15. I have just waded through each and every child in my nursery's learning journal to come up with a next step that i feel is relevant for their current development in each area of the EYFS. That is purely to support me in my planning for Adult Led activities. We have one highlighted next step that we all support the child in working towards during CI. We do not share these next steps as "targets" with the children, and we do not focus on these next steps to the exclusion of other learning or progress that may be happening. As an example, a child's next step may be something in KUW to do with the passing of time, this does not mean that we then ignore other aspects of KUW.
  16. I don't want to criticise all your hard and conscientious work, but I just have to think - why?
    When you are working with a child in a focus adult-led activity you will know from what s/he says and does what s/he needs to learn and work on, there, at that very minute, and you will naturally respond accordingly. The key to providing for a child's development is to interact with the child and respond in a natural way, supporting and scaffolding according to what the child presents. You might have theories about what the child needs to do next, but it is ony in practice that you will test that theory and either go with it or not. The other important factor is to have focus activities that have the capacity to embrace lots of different possibilities. Cooking stuff is one excellent all-embracing activity, planting stuff another. In fact, all the best opportunities are provided, not be painstakingly trying to limit opportunities to one pre-decided line of development, but by using everyday, purposeful activities that embrace many lines of development, often linked to the seasons of the year, and the cultural events this throws up.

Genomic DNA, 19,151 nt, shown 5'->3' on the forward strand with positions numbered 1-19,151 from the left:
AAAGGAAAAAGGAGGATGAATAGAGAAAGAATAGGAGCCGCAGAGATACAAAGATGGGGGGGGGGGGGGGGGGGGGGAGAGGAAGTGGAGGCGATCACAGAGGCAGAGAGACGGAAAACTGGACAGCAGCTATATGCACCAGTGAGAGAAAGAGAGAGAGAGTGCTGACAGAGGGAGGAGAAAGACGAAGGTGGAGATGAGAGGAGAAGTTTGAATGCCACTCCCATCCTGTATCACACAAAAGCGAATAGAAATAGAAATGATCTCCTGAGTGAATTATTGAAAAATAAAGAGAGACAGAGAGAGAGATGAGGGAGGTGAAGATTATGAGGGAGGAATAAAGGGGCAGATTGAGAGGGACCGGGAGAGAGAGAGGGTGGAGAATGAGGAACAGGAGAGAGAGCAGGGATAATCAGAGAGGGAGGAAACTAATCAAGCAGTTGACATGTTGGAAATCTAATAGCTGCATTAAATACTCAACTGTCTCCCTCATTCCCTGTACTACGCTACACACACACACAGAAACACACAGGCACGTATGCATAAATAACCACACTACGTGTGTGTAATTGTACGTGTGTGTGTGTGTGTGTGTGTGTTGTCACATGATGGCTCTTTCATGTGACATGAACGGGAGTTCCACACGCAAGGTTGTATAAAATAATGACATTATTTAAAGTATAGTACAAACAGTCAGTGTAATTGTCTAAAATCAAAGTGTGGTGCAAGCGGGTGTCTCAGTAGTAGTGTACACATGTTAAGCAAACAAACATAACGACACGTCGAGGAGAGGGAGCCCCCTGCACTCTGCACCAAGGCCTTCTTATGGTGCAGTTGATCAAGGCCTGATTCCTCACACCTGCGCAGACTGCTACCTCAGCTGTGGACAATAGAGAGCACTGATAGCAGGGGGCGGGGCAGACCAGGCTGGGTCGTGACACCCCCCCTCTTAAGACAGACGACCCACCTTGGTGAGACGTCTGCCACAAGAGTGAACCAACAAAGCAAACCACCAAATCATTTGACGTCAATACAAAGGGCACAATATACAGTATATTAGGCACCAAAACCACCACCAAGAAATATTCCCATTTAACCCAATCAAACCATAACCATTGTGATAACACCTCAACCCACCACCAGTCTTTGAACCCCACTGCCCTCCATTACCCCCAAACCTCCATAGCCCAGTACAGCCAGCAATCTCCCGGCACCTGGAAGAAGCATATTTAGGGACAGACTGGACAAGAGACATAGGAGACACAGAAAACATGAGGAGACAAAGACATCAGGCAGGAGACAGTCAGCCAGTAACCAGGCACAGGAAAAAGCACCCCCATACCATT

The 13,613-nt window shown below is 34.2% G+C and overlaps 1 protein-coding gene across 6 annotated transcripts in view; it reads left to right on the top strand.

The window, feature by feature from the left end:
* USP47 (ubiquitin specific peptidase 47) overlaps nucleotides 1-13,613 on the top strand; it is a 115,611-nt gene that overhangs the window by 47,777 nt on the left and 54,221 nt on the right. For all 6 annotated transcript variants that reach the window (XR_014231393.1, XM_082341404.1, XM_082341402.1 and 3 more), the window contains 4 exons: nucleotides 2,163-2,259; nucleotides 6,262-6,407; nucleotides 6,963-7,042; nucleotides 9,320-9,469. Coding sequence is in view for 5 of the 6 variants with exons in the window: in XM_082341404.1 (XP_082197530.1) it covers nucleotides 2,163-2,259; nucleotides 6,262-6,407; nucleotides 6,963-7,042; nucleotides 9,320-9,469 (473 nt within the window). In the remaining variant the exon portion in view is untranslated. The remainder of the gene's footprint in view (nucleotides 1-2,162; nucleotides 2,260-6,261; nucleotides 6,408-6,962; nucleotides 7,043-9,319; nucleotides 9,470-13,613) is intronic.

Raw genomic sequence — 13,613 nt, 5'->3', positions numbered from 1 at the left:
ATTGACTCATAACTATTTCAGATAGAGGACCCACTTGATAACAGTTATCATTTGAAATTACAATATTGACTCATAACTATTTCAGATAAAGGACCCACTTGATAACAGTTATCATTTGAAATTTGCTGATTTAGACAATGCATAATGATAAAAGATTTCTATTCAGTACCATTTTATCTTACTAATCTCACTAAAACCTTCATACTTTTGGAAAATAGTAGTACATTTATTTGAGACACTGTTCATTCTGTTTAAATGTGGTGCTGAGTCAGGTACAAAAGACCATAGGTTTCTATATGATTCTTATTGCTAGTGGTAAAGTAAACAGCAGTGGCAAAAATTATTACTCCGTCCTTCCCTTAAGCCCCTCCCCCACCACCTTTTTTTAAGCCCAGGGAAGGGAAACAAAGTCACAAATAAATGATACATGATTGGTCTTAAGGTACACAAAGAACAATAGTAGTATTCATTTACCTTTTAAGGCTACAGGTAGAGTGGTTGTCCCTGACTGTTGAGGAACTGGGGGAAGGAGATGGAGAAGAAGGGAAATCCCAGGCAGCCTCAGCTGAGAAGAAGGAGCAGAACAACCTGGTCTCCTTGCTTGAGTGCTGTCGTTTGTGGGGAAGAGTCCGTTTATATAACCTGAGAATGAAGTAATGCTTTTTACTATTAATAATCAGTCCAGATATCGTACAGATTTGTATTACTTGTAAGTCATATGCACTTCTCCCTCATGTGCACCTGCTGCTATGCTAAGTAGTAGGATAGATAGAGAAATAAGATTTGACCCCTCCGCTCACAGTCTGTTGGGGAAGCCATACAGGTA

We work to encourage and foster in children the transferable skills which will make them able to develop in the areas that we have not seen yet. For instance, the next step in the development matters may be about the passing of time, but if children are well-equipped with opportunities to see plants growing and seasons changing their knowledge of passing of time is implicit in that. They will have that inside them - they don't need to say and show it. It will make itself known in lots of ways. To think they need to discuss it as a proof of their understanding is highly language-centric. Careful observation will see that knowledge at work in their everyday interactions with the world. Surely this is what distinguishes nursery education, which celebrates natural development, from education which is about learning what you can't find out by interacting with your world but which needs special measures.
    I think I may be turning into Yohanalicante.
    lucylollipop and jkusimanu like this.
  17. inky

    inky Lead commenter

    A lovely post, thulicante.

    anna_lanza likes this.
  18. I somewhat feel relieved! THANKS!!!